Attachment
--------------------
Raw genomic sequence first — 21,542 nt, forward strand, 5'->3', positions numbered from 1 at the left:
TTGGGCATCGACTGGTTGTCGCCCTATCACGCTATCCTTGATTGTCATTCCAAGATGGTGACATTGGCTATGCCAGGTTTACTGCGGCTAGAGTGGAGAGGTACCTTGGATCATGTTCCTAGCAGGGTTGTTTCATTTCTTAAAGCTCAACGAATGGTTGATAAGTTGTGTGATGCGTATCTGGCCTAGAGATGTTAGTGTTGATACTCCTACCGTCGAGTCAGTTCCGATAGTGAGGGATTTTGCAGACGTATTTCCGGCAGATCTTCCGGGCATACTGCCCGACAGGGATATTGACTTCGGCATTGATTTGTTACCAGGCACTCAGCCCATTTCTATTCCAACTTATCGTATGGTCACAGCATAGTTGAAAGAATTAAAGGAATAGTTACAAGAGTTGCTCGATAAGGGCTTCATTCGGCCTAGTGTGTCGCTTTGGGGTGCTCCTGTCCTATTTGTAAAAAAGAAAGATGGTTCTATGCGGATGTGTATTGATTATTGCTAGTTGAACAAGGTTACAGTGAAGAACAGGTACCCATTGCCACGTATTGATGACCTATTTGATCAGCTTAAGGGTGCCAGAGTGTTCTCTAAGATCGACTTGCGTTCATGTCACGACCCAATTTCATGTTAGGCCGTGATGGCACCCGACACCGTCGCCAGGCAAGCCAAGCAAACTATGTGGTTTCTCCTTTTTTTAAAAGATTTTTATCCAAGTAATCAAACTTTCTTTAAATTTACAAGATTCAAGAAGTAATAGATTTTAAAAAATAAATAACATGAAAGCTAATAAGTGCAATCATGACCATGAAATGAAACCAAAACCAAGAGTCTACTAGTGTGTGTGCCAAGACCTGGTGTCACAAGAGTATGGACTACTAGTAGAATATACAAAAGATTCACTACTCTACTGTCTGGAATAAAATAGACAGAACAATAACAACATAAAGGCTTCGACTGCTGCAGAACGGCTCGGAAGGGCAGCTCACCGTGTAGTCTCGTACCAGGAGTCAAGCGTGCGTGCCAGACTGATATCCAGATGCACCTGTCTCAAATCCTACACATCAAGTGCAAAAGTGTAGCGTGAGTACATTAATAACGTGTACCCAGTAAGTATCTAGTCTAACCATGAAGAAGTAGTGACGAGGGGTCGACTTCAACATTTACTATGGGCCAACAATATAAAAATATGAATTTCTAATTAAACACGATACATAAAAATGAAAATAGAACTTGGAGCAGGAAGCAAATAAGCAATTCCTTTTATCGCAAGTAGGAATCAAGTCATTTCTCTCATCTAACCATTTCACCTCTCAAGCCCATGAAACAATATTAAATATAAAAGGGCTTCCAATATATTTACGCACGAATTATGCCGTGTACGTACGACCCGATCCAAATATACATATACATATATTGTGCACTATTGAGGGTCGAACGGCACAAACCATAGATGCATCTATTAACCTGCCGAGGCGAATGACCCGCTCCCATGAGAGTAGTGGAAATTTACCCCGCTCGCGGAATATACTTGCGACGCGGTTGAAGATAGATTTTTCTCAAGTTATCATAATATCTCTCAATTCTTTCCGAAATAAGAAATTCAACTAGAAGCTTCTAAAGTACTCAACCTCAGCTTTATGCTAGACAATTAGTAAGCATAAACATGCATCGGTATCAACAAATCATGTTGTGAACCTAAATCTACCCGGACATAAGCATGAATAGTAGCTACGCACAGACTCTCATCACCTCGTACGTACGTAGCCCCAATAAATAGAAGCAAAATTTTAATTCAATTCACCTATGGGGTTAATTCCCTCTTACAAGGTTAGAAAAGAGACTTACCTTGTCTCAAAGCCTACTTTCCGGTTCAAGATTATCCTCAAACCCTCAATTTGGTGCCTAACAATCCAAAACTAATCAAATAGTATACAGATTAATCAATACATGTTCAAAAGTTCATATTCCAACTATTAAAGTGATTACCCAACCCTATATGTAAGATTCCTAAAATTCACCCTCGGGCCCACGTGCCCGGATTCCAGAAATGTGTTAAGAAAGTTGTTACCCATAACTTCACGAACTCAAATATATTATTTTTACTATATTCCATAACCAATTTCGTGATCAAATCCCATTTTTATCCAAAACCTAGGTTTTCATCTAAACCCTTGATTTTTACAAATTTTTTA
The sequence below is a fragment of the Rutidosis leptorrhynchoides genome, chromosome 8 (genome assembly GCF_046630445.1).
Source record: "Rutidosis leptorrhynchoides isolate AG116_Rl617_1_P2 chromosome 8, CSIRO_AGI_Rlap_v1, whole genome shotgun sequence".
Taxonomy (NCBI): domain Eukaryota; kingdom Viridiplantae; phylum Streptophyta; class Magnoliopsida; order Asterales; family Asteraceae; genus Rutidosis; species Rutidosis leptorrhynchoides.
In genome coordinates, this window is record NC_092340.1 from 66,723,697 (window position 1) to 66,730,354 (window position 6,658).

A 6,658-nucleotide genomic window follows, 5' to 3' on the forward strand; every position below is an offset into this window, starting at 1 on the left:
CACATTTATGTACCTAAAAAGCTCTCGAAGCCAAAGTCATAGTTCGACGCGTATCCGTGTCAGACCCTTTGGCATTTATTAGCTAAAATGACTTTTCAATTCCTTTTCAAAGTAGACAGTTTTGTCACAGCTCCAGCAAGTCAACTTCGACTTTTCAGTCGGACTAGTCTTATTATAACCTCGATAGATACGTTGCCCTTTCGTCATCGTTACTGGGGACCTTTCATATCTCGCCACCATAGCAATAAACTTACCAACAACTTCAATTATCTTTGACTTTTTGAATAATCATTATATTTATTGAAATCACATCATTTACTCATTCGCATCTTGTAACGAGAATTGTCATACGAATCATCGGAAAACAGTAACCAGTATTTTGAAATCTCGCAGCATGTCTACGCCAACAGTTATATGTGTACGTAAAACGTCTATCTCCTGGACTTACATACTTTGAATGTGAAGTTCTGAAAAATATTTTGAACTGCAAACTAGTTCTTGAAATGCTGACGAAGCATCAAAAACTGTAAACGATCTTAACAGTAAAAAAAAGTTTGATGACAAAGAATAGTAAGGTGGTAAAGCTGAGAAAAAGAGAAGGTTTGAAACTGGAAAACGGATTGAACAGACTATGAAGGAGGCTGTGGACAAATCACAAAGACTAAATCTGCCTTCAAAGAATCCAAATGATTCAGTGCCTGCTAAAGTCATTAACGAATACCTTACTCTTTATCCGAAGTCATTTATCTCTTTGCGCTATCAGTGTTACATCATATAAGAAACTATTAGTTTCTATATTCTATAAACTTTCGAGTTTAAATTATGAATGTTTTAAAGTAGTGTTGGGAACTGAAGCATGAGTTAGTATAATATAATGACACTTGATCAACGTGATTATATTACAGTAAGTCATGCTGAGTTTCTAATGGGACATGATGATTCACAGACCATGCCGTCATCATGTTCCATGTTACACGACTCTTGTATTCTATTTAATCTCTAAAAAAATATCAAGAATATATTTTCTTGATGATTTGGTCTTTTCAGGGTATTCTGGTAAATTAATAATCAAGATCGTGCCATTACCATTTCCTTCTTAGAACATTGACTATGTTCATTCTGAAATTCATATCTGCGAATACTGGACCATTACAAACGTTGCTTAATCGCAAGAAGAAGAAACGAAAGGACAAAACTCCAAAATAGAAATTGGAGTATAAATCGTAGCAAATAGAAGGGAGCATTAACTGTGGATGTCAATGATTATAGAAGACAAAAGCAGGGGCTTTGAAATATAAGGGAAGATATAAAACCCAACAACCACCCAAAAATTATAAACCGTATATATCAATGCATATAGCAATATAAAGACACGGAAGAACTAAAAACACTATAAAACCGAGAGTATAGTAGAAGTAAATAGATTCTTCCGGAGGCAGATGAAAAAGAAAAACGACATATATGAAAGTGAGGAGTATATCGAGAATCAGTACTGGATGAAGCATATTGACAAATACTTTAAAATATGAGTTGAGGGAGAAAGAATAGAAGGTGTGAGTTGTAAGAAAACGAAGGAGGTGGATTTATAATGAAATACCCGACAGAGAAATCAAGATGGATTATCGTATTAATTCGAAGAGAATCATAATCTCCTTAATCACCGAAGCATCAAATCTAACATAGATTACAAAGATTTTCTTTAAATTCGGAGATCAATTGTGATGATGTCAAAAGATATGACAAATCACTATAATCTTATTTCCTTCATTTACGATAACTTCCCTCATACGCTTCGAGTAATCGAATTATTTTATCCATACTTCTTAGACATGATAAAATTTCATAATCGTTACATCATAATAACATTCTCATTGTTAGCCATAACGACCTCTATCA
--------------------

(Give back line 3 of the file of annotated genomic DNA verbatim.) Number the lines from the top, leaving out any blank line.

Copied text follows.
The sequence below is a fragment of the Rutidosis leptorrhynchoides genome, chromosome 8 (genome assembly GCF_046630445.1).